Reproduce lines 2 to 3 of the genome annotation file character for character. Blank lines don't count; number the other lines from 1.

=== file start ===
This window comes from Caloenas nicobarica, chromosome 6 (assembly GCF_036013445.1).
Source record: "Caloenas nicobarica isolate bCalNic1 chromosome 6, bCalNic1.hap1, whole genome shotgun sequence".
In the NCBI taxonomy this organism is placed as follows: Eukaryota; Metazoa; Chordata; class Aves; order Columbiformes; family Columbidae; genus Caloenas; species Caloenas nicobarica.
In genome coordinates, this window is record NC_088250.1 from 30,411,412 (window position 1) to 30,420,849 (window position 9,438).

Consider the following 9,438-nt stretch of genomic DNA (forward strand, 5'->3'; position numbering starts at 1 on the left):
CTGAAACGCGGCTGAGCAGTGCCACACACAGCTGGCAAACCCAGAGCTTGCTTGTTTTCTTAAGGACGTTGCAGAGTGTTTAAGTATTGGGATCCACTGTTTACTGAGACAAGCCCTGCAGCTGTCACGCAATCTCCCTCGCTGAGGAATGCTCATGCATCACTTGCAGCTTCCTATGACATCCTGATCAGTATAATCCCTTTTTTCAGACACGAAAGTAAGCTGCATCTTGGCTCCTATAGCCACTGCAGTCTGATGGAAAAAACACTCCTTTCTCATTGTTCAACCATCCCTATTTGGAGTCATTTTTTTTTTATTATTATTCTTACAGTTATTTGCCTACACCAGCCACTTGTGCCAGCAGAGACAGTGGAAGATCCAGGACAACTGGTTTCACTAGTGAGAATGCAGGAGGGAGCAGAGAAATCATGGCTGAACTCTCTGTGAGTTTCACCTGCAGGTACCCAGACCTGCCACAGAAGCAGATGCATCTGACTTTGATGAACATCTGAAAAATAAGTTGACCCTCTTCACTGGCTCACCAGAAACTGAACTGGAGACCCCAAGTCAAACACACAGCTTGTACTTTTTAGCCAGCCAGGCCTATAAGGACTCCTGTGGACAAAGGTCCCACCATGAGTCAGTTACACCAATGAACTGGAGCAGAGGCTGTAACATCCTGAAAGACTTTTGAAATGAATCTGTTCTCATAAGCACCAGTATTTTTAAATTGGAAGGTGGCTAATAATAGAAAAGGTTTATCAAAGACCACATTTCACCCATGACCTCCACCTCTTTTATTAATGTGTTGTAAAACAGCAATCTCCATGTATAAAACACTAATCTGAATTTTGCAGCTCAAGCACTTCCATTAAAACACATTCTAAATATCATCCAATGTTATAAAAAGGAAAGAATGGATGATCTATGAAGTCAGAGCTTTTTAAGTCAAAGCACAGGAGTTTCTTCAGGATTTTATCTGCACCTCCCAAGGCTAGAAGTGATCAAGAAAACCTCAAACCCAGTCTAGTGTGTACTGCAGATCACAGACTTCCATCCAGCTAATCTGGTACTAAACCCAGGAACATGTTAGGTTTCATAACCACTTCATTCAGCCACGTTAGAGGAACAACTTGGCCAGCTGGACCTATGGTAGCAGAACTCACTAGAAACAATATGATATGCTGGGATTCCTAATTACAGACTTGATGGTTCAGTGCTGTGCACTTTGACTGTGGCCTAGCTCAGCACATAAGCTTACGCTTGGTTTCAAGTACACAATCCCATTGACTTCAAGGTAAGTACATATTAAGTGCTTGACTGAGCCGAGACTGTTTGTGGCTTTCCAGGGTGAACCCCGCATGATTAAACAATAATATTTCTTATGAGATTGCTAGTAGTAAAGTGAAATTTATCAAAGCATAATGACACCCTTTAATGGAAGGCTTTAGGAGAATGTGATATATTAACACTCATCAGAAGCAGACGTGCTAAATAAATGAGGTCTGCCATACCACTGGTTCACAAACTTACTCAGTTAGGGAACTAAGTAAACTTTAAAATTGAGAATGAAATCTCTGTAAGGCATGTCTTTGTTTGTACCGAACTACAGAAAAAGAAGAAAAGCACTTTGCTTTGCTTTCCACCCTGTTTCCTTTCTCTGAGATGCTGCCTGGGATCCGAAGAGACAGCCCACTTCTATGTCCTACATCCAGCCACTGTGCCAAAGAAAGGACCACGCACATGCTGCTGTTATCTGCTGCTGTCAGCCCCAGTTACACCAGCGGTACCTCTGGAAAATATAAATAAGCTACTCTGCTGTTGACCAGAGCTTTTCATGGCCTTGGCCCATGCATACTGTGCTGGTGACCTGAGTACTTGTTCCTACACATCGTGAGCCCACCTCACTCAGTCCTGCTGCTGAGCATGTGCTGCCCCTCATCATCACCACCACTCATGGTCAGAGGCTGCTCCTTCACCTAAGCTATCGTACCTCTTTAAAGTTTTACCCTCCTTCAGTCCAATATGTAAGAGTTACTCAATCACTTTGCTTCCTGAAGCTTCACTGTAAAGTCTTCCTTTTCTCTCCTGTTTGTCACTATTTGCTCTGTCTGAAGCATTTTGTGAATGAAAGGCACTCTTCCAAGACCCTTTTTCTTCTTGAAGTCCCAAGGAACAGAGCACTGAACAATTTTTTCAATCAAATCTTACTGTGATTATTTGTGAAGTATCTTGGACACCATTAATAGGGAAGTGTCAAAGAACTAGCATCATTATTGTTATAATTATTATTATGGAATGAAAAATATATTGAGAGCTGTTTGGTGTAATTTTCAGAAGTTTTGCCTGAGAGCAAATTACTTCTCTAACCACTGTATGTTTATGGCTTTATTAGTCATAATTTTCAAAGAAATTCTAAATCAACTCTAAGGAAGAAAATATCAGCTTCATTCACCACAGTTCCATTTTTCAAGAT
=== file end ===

Source record: "Caloenas nicobarica isolate bCalNic1 chromosome 6, bCalNic1.hap1, whole genome shotgun sequence".
In the NCBI taxonomy this organism is placed as follows: Eukaryota; Metazoa; Chordata; class Aves; order Columbiformes; family Columbidae; genus Caloenas; species Caloenas nicobarica.